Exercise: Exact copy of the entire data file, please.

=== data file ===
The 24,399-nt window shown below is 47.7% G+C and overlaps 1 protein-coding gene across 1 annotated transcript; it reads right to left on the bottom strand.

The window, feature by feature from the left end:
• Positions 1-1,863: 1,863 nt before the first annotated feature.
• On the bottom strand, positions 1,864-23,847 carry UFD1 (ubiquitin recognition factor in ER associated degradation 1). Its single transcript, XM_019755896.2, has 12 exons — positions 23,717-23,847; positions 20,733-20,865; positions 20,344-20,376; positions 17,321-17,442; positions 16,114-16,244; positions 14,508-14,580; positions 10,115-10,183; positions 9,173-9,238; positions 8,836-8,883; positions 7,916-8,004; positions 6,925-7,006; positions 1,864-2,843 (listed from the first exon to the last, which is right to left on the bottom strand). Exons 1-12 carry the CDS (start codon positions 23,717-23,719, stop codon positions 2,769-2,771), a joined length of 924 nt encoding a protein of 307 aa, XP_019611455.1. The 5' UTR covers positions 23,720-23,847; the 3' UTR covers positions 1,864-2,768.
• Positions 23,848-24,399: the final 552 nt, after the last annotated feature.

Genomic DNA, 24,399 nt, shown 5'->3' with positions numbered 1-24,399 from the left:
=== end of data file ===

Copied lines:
The 24,399-nt window shown below is 47.7% G+C and overlaps 1 protein-coding gene across 1 annotated transcript; it reads right to left on the bottom strand.

The window, feature by feature from the left end:
• Positions 1-1,863: 1,863 nt before the first annotated feature.
• On the bottom strand, positions 1,864-23,847 carry UFD1 (ubiquitin recognition factor in ER associated degradation 1). Its single transcript, XM_019755896.2, has 12 exons — positions 23,717-23,847; positions 20,733-20,865; positions 20,344-20,376; positions 17,321-17,442; positions 16,114-16,244; positions 14,508-14,580; positions 10,115-10,183; positions 9,173-9,238; positions 8,836-8,883; positions 7,916-8,004; positions 6,925-7,006; positions 1,864-2,843 (listed from the first exon to the last, which is right to left on the bottom strand). Exons 1-12 carry the CDS (start codon positions 23,717-23,719, stop codon positions 2,769-2,771), a joined length of 924 nt encoding a protein of 307 aa, XP_019611455.1. The 5' UTR covers positions 23,720-23,847; the 3' UTR covers positions 1,864-2,768.
• Positions 23,848-24,399: the final 552 nt, after the last annotated feature.

Genomic DNA, 24,399 nt, shown 5'->3' with positions numbered 1-24,399 from the left: